Having very much enjoyed Natasha Solomons's "Mr. Rosenblum's List' I picked up a copy of her second novel 'The Novel in the Viola' with hardly a glance at the cover blurb. I can't say that the cover illustration appealed at all, giving the impression of a dowdy romance, but I felt certain that an author capable of producing such an enjoyable first novel must have more to offer.
The author uses her family history to inspire her novels. The eponymous Mr. Rosenblum had come to England as a young man, bringing his wife and baby daughter from Germany in the 1930s to escape the Nazis and, having worked hard to establish a successful business in London's East End, retires to the English countryside where he hopes to build his own golf course because it's the only way, as a Jew, that he can become a member of one.
'The Novel in the Viola' is inspired by an aunt of Solomons who, like many Jewish women, some of them from very wealthy families (and often titled) took up jobs as maids in large houses in Great Britain in order to flee persecution from the Nazis.
The heroine is Elise, the younger daughter of a slightly bohemian Viennese-Jewish family. Her mother, Anna, is a celebrated opera singer, while her father, Julian, is a respected writer of intellectually highbrow novels. The Landau's move in glittering company but all that changes with the union of Austria with Germany. Like so many of their friends, the Landau's try to secure visas to get out of the country and escape persecution. Anna and Julian have been promised sponsorship by a New York opera company if Anna agrees to sing there. Elise's sister, Margot, a talented viola player, and her academic husband, Robert, have got visas to go to California where Robert will take up a teaching post at a prestigious university. The only option open to Elise is to find a position in domestic service in England; she knows a little of the language and with no special skills to rely on she'll be lucky to get anything. She places an advertisement in the Times and soon after receives a letter offering her a position at Tyneford Hall. Before she leaves, Julian asks Elise to take with her the viola that her sister used to play; hidden inside the body of the instrument Elise later discovers hidden inside the body of the instrument the manuscript of an unpublished novel.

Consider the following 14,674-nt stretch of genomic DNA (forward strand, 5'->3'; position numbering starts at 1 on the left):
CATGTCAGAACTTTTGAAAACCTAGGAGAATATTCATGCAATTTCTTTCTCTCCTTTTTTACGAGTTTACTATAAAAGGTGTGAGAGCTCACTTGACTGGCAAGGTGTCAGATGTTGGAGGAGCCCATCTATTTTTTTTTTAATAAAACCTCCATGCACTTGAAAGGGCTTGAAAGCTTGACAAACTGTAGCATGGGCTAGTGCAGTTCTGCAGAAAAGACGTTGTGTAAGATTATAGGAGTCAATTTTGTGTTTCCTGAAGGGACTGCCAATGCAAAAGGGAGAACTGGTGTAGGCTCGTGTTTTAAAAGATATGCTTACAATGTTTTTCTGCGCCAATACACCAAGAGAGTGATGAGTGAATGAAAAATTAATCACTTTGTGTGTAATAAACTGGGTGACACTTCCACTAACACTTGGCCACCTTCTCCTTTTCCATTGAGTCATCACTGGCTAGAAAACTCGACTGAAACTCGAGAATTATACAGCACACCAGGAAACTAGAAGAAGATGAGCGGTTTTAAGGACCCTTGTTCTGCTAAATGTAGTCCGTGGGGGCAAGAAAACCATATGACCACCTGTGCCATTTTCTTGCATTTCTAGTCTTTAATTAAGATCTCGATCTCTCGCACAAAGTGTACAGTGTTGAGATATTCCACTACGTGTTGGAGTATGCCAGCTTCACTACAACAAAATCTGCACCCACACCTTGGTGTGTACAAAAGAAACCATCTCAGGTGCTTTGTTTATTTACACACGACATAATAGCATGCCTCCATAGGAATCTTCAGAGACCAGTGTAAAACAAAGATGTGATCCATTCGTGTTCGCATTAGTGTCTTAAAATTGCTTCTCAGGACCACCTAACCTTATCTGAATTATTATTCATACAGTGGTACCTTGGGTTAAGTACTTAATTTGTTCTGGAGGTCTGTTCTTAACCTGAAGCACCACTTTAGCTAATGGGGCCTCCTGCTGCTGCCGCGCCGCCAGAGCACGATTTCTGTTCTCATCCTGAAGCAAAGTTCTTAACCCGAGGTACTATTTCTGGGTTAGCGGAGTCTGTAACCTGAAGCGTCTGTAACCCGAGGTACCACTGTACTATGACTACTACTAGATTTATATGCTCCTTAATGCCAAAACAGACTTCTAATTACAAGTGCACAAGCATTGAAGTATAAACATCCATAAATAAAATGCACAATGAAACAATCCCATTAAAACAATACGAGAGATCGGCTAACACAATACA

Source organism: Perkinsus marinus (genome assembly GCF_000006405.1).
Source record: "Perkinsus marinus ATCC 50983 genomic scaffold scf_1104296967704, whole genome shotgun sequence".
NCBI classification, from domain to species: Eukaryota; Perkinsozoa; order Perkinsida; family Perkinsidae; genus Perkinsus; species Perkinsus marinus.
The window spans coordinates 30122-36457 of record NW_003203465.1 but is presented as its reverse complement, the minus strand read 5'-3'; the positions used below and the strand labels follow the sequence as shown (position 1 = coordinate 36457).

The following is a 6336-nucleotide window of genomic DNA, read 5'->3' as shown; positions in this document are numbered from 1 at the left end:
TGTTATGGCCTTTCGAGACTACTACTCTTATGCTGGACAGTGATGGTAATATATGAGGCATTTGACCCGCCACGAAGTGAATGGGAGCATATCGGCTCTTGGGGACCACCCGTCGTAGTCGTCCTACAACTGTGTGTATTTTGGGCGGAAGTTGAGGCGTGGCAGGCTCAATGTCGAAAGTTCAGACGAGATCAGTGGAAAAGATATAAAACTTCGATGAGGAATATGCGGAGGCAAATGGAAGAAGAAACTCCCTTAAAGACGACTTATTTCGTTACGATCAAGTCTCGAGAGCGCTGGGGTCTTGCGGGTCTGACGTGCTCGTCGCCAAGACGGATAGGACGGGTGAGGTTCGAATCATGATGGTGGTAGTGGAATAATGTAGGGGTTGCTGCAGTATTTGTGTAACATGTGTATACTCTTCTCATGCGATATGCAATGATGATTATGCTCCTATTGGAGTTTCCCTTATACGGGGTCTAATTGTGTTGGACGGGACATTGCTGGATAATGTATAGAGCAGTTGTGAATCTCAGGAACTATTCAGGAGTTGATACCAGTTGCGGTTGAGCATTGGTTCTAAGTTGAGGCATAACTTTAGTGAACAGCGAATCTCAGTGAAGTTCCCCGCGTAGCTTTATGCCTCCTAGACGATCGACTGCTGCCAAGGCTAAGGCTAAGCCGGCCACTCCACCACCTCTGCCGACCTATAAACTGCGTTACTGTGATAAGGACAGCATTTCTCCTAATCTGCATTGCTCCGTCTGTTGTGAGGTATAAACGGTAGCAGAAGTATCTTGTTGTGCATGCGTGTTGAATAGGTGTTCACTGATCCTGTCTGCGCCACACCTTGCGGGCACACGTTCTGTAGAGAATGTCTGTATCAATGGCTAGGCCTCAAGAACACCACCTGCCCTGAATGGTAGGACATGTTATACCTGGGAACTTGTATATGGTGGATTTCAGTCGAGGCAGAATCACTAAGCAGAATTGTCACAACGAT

At first Elise is painfully homesick but when Kit, the happy go lucky son of the squire Mr. Rivers, comes home from university, things start to look up. She's not really a servant but neither is she part of the Devon society that the Rivers mix in but against the odds Elise and Kit fall in love and even the stern Mr. Rivers falls under Elise's charm., doing what he can to try to find a way out of Austria for Anna and Julian whose visas have not arrived from America, leaving them trapped in the Vienna ghetto. But then the war comes and Elise is in danger of losing the little bit of happiness she has made for herself. All the while Elise can not stop thinking of her family and eventually she opens up the viola, unprepared for what she finds.